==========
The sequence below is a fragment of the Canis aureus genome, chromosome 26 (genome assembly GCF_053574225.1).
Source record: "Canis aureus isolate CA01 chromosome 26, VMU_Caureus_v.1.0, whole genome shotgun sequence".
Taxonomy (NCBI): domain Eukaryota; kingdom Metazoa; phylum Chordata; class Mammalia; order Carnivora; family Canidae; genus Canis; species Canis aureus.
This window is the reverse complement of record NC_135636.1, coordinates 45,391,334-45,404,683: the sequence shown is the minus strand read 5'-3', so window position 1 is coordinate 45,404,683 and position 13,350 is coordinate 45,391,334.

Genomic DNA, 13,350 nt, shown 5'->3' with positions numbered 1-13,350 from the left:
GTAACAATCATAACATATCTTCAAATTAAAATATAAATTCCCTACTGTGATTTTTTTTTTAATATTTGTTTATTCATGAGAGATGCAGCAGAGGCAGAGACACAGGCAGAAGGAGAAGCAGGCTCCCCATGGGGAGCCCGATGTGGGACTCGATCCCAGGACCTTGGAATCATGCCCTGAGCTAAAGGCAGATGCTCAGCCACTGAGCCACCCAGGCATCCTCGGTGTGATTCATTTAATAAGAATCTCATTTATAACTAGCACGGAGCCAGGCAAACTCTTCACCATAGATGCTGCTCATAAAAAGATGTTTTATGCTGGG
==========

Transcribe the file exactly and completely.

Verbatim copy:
The sequence below is a fragment of the Canis aureus genome, chromosome 26 (genome assembly GCF_053574225.1).
Source record: "Canis aureus isolate CA01 chromosome 26, VMU_Caureus_v.1.0, whole genome shotgun sequence".
Taxonomy (NCBI): domain Eukaryota; kingdom Metazoa; phylum Chordata; class Mammalia; order Carnivora; family Canidae; genus Canis; species Canis aureus.
This window is the reverse complement of record NC_135636.1, coordinates 45,391,334-45,404,683: the sequence shown is the minus strand read 5'-3', so window position 1 is coordinate 45,404,683 and position 13,350 is coordinate 45,391,334.

Genomic DNA, 13,350 nt, shown 5'->3' with positions numbered 1-13,350 from the left:
GTAACAATCATAACATATCTTCAAATTAAAATATAAATTCCCTACTGTGATTTTTTTTTTAATATTTGTTTATTCATGAGAGATGCAGCAGAGGCAGAGACACAGGCAGAAGGAGAAGCAGGCTCCCCATGGGGAGCCCGATGTGGGACTCGATCCCAGGACCTTGGAATCATGCCCTGAGCTAAAGGCAGATGCTCAGCCACTGAGCCACCCAGGCATCCTCGGTGTGATTCATTTAATAAGAATCTCATTTATAACTAGCACGGAGCCAGGCAAACTCTTCACCATAGATGCTGCTCATAAAAAGATGTTTTATGCTGGG